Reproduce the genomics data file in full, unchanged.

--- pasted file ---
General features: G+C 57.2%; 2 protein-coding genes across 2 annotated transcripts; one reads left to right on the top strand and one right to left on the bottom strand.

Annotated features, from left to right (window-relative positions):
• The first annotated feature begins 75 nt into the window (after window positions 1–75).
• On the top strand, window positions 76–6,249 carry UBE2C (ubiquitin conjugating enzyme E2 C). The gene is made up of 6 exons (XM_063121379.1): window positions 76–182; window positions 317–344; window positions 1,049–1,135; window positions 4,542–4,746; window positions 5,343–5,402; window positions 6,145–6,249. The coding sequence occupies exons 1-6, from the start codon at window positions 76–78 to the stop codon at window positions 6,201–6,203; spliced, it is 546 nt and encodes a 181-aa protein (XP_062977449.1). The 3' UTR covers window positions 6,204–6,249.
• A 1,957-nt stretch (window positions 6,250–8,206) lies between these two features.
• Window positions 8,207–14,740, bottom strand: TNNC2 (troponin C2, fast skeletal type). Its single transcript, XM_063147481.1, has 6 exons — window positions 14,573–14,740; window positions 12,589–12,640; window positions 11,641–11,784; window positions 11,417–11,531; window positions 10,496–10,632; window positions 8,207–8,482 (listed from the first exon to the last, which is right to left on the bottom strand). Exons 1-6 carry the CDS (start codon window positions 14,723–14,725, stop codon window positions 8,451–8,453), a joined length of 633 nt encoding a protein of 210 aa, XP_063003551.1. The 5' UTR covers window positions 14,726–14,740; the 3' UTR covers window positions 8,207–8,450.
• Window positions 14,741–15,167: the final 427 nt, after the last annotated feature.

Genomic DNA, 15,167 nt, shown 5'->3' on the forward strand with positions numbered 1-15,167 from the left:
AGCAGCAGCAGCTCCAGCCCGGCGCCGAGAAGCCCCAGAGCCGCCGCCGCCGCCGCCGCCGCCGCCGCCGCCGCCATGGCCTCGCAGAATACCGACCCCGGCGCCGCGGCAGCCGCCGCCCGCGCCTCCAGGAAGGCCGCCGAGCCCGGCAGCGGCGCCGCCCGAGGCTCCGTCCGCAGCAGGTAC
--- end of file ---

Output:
General features: G+C 57.2%; 2 protein-coding genes across 2 annotated transcripts; one reads left to right on the top strand and one right to left on the bottom strand.

Annotated features, from left to right (window-relative positions):
• The first annotated feature begins 75 nt into the window (after window positions 1–75).
• On the top strand, window positions 76–6,249 carry UBE2C (ubiquitin conjugating enzyme E2 C). The gene is made up of 6 exons (XM_063121379.1): window positions 76–182; window positions 317–344; window positions 1,049–1,135; window positions 4,542–4,746; window positions 5,343–5,402; window positions 6,145–6,249. The coding sequence occupies exons 1-6, from the start codon at window positions 76–78 to the stop codon at window positions 6,201–6,203; spliced, it is 546 nt and encodes a 181-aa protein (XP_062977449.1). The 3' UTR covers window positions 6,204–6,249.
• A 1,957-nt stretch (window positions 6,250–8,206) lies between these two features.
• Window positions 8,207–14,740, bottom strand: TNNC2 (troponin C2, fast skeletal type). Its single transcript, XM_063147481.1, has 6 exons — window positions 14,573–14,740; window positions 12,589–12,640; window positions 11,641–11,784; window positions 11,417–11,531; window positions 10,496–10,632; window positions 8,207–8,482 (listed from the first exon to the last, which is right to left on the bottom strand). Exons 1-6 carry the CDS (start codon window positions 14,723–14,725, stop codon window positions 8,451–8,453), a joined length of 633 nt encoding a protein of 210 aa, XP_063003551.1. The 5' UTR covers window positions 14,726–14,740; the 3' UTR covers window positions 8,207–8,450.
• Window positions 14,741–15,167: the final 427 nt, after the last annotated feature.

Genomic DNA, 15,167 nt, shown 5'->3' on the forward strand with positions numbered 1-15,167 from the left:
AGCAGCAGCAGCTCCAGCCCGGCGCCGAGAAGCCCCAGAGCCGCCGCCGCCGCCGCCGCCGCCGCCGCCGCCGCCATGGCCTCGCAGAATACCGACCCCGGCGCCGCGGCAGCCGCCGCCCGCGCCTCCAGGAAGGCCGCCGAGCCCGGCAGCGGCGCCGCCCGAGGCTCCGTCCGCAGCAGGTAC